18.1. Understanding Positioning Methods

Several element-positioning methods are available via CSS. Which method you choose depends on how you want an element's position to be affected by other elements and changes the user makes to the user agent view port (resizing the view port, moving the view port window, and so on). The positioning model an element uses can be specified using the position property. This property has the following syntax:

position:  static | relative | absolute | fixed;

The following sections detail the various positioning methods (static, relative, absolute, and fixed) available via the position property.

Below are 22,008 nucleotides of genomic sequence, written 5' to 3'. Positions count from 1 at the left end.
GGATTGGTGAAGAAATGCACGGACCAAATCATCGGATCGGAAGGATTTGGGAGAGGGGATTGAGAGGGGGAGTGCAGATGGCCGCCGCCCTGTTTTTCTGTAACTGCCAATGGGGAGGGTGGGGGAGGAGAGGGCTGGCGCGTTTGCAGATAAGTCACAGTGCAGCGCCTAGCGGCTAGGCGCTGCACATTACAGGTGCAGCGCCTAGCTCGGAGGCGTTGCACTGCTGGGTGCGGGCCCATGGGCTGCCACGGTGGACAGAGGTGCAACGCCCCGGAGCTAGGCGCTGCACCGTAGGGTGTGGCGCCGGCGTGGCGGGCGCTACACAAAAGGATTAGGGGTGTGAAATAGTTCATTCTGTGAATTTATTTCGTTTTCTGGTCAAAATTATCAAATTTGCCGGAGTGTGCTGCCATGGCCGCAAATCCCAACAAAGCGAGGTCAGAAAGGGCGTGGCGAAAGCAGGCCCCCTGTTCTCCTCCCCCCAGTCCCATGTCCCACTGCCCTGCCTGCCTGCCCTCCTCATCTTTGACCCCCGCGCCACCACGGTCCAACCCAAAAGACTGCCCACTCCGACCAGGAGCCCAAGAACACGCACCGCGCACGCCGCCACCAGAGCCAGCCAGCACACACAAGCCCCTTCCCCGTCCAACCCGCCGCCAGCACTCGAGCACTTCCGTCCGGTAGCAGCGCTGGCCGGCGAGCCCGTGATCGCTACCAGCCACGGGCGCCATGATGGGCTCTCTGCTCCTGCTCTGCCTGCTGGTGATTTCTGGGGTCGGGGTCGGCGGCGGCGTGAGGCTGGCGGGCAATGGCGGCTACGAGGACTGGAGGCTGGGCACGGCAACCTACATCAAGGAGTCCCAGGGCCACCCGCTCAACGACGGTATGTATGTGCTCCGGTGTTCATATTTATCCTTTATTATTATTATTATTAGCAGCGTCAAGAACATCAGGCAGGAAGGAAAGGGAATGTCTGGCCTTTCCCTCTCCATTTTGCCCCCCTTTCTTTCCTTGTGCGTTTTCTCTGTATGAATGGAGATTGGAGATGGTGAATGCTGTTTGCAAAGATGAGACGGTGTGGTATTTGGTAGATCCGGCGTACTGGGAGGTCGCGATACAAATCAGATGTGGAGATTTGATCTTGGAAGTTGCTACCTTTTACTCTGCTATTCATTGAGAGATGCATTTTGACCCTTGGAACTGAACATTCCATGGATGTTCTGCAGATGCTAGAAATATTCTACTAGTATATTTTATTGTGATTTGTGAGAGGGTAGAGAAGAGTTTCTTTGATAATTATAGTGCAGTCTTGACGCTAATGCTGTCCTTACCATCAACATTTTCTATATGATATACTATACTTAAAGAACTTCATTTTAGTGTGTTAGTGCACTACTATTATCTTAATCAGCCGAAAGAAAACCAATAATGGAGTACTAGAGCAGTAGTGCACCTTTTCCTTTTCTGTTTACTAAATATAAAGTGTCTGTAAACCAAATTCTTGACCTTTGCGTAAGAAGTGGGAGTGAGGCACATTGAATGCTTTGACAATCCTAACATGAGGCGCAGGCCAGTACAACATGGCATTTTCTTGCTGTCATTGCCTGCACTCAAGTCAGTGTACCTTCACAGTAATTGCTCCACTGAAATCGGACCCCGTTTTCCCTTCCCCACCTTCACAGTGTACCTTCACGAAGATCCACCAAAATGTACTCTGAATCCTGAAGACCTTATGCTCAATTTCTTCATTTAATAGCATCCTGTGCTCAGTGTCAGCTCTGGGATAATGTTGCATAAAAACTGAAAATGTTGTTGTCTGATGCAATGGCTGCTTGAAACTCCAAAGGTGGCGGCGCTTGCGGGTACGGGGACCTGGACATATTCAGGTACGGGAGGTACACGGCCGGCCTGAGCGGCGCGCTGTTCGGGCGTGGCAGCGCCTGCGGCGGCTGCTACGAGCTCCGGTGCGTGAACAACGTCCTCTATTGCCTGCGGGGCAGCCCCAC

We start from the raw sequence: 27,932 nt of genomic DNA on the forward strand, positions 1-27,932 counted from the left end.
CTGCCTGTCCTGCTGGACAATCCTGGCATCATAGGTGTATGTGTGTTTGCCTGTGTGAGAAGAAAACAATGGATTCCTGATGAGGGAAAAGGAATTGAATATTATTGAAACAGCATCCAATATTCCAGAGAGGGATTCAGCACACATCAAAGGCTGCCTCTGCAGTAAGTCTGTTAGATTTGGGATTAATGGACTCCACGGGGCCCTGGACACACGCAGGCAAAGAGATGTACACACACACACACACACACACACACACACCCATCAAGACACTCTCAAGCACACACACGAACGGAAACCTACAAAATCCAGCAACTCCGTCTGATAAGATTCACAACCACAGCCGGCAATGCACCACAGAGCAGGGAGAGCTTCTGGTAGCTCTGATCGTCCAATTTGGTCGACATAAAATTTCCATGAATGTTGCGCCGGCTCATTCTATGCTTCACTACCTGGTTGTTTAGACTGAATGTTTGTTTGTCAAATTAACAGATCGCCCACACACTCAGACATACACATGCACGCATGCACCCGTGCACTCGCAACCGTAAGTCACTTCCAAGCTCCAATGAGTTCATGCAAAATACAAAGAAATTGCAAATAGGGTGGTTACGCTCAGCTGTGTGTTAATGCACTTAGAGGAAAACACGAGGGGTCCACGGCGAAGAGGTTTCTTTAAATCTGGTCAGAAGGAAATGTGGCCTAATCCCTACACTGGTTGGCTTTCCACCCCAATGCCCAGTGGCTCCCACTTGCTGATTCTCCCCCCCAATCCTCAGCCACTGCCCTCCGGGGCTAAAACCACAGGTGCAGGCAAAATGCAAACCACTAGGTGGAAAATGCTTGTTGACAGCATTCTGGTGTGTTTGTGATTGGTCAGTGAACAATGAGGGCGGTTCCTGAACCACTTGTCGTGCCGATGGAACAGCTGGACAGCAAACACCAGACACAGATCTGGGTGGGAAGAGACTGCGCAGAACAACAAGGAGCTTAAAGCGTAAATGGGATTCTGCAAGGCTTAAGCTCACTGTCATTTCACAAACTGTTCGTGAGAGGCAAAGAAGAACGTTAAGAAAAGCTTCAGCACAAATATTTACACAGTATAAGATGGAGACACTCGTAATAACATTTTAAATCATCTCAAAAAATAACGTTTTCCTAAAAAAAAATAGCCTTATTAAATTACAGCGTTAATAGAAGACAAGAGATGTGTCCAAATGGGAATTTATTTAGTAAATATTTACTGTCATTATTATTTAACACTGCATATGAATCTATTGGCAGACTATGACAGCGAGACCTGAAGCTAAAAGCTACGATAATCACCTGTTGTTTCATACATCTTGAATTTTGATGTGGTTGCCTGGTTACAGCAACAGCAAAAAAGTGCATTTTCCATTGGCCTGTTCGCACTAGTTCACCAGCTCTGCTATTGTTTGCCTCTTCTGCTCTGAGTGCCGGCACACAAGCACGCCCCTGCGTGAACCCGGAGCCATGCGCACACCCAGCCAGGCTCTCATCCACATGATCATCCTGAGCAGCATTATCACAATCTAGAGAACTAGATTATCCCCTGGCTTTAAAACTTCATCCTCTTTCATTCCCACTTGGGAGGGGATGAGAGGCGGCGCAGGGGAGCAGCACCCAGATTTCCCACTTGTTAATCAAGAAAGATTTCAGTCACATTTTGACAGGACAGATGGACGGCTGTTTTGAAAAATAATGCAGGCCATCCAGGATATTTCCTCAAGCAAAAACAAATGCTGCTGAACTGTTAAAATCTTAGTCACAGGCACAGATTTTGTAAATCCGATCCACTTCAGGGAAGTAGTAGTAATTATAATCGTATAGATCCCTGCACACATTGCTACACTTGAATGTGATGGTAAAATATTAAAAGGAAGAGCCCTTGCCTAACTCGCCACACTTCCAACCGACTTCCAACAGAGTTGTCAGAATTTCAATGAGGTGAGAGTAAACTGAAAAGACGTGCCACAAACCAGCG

Not all user agents support all positioning models. If you choose to use a positioning method, you should test your code on all platforms you wish to support.

18.1.1. Static Positioning

Static positioning is the default positioning model used if no other method is specified. This method causes elements to be rendered within their in-line or other containing block, placed in the document as the user agent would normally flow them. The three paragraphs shown in Figure 18-1 are all positioned statically, though the second paragraph has its positioning model explicitly defined with the following style:

p.static { width: 400px; height: 200px;
           border: 1pt solid black;
           position: static;
}
Figure 18-1. Figure 18-1

Several styles have been added to the demonstration ...

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